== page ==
If one of the big tech companies says you're wrong, you might shrug it off. But when four of them — Apple, Google, Microsoft and Mozilla — call you out, that's when you're in real trouble. This is the situation the World Wide Web Consortium (W3C) found itself in after pulling some shenanigans with the next version of the Document Object Model (DOM).
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It has been revealed that a marketing stunt has left many Firefox users thinking their computers had been hacked. An add-on, called “Looking Glass 1.0.3", has been officially installed with recent builds of Firefox. It's an AR game that lets people play along using clues from the hit TV show Mr Robot. But it's also a warning to software developers to not let marketing teams get too cute.
We've grown accustomed to apps and even operating systems collecting data about usage and trends and sending it back to the appropriate mothership. What's more unusual (but very much appreciated) is when a company provides a heads-up about its collection plans, something Mozilla communicated last week for Firefox.
Today, Mozilla, the company behind Firefox, has announced that it has acquired the popular bookmarking service, Pocket.
When browser vendors make breaking changes to developer APIs, it's left to add-on and extension creators whether they fix their offerings. Usually, if it's a small change, no problem. But what about massive overhauls? For Luís Miguel, responsible for a number of popular Firefox add-ons, Mozilla's switch to the WebExtensions API this year will signal his exit from the add-on scene.
Browsers now come with all manner of developer tools for debugging websites, inspecting code and even making live changes. HTML, CSS and XML are easily interpreted and presented in human-readable form, but just-as-important formats such as JSON still come out as a wall of monospaced text. Soon that won't be the case for Firefox.
Recent versions of Firefox come with Electrolysis, or "e10s" enabled, allowing the browser to launch tabs and add-ons in separate processes. What Firefox doesn't come with (for now at least) is a way to manage this new functionality, though one add-on developer has come to the rescue.
Firefox is still a strong browser and with Chrome getting heavier than ever, many are looking back to their old friend Firefox as an alternative. Plus, it’s still got one of the best, well-vetted extension libraries around. Here are the essential Firefox extensions you need to bend the web to your will.
The slow death of Adobe Flash marches on. Google has announced it will be blocking non-essential Flash content that runs in the background of webpages in September. Mozilla has already started doing this with its Firefox browser this month. Here's what you need to know.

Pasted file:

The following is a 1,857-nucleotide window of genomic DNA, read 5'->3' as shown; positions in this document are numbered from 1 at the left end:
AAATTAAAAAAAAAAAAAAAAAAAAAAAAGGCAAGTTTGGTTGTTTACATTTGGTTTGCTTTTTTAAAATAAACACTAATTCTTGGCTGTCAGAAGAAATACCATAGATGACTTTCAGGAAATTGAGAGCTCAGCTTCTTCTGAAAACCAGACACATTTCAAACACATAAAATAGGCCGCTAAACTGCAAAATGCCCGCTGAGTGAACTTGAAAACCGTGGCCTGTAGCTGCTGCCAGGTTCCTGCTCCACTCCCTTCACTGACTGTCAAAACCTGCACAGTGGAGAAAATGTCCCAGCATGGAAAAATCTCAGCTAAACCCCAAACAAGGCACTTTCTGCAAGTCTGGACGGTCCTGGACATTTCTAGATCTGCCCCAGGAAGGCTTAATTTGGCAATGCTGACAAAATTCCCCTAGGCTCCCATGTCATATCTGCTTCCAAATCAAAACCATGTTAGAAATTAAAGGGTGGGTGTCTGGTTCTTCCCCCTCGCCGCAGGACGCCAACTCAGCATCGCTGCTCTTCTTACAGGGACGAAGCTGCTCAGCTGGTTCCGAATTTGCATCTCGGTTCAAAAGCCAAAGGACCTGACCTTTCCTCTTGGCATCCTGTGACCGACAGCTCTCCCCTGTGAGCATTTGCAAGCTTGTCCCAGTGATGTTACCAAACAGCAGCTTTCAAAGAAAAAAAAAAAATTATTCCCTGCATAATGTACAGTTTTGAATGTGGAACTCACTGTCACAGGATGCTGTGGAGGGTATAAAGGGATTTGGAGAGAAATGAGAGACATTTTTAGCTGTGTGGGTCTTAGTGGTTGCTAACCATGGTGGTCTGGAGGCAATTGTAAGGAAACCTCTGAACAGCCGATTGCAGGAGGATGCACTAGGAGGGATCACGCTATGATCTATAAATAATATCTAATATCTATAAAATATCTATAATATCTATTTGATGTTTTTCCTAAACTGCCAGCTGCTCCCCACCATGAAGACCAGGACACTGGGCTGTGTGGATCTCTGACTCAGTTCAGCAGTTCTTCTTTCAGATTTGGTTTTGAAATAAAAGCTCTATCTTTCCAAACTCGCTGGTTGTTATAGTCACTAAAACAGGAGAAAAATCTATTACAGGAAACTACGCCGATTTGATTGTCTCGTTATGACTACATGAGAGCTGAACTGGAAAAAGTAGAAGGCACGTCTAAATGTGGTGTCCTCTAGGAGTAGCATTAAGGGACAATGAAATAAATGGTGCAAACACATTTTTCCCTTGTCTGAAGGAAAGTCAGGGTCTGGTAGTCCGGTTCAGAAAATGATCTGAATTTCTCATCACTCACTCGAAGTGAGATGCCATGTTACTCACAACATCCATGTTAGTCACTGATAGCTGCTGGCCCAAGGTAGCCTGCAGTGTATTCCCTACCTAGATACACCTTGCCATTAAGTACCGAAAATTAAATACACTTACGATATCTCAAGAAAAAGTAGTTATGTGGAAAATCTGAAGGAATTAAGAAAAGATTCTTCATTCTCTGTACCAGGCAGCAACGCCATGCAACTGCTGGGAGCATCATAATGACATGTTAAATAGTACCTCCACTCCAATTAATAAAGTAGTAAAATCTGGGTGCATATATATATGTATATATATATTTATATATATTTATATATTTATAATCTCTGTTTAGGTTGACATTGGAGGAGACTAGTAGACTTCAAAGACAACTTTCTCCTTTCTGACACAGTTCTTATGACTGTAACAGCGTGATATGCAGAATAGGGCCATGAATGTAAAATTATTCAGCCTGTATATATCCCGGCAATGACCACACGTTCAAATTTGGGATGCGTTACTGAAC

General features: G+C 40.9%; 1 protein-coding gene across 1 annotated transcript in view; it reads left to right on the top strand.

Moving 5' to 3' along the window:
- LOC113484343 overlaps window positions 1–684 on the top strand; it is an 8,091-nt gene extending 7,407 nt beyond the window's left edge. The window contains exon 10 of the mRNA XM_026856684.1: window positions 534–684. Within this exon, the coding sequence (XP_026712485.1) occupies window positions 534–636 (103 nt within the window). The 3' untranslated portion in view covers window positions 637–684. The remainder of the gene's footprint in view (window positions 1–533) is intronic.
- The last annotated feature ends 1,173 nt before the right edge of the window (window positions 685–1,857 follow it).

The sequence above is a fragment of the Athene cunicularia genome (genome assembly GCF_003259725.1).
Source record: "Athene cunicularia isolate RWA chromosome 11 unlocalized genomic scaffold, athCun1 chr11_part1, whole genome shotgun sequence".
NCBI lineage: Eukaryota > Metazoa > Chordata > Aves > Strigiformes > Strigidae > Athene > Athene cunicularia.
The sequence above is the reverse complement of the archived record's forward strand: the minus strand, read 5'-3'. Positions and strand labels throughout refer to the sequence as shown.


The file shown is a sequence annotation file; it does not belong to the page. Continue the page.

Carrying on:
Google has already committed to blocking almost all Adobe Flash content from its Chrome browser by the end of the year. Now Mozilla has said it stop certain non-essential Flash content from being displayed in the Firefox browser starting from August. Here's what you need to know.
We've already seen some consolidation in the browser space with Opera dropping its technology base and moving to Blink, Google's fork of WebKit and the meat behind Chrome. Would Mozilla ever consider such a move for Firefox? Not right now, but the company is happy to use the best tools for the job, even if those tools come from Google.
Last December marked the beginning of the end for Mozilla's smartphone platform, Firefox OS. Now it's official -- Mozilla will cease development of the operating system after the next update and will be closing the doors on its satellite operations over the next few months.
It's no secret Mozilla has been toying with ideas to monetise Firefox, with one "experiment" including advertisement-filled home page tiles. After trialling the feature for a while, Mozilla has decided to give it the axe.
Switching an application from single to multi-process is no small undertaking, especially with a project the size of Firefox. Despite Mozilla's best intentions to get "Electrolysis", the codename for its project to make its browser multi-process, into 43, the implementation has been pushed back to 2016 for version 46 at the earliest.
There was a time when browsers needed a little help to deliver decent multimedia content, but we're fast leaving those days behind. For proof, look no further to Google and now Mozilla's decision to cut the ancient Netscape Plugin Application Programming Interface (NPAPI), the core API that allows plugins such as Flash and Silverlight to operate.
Building extensible software is a tricky business. On one hand, you want your platform to be as customisable as possible, while on the other you want the flexibility to update APIs to make them faster, more secure and feature-rich. These aims aren't always compatible, as we're now discovering with Mozilla and the fundamental changes it's making to Firefox's add-on infrastructure.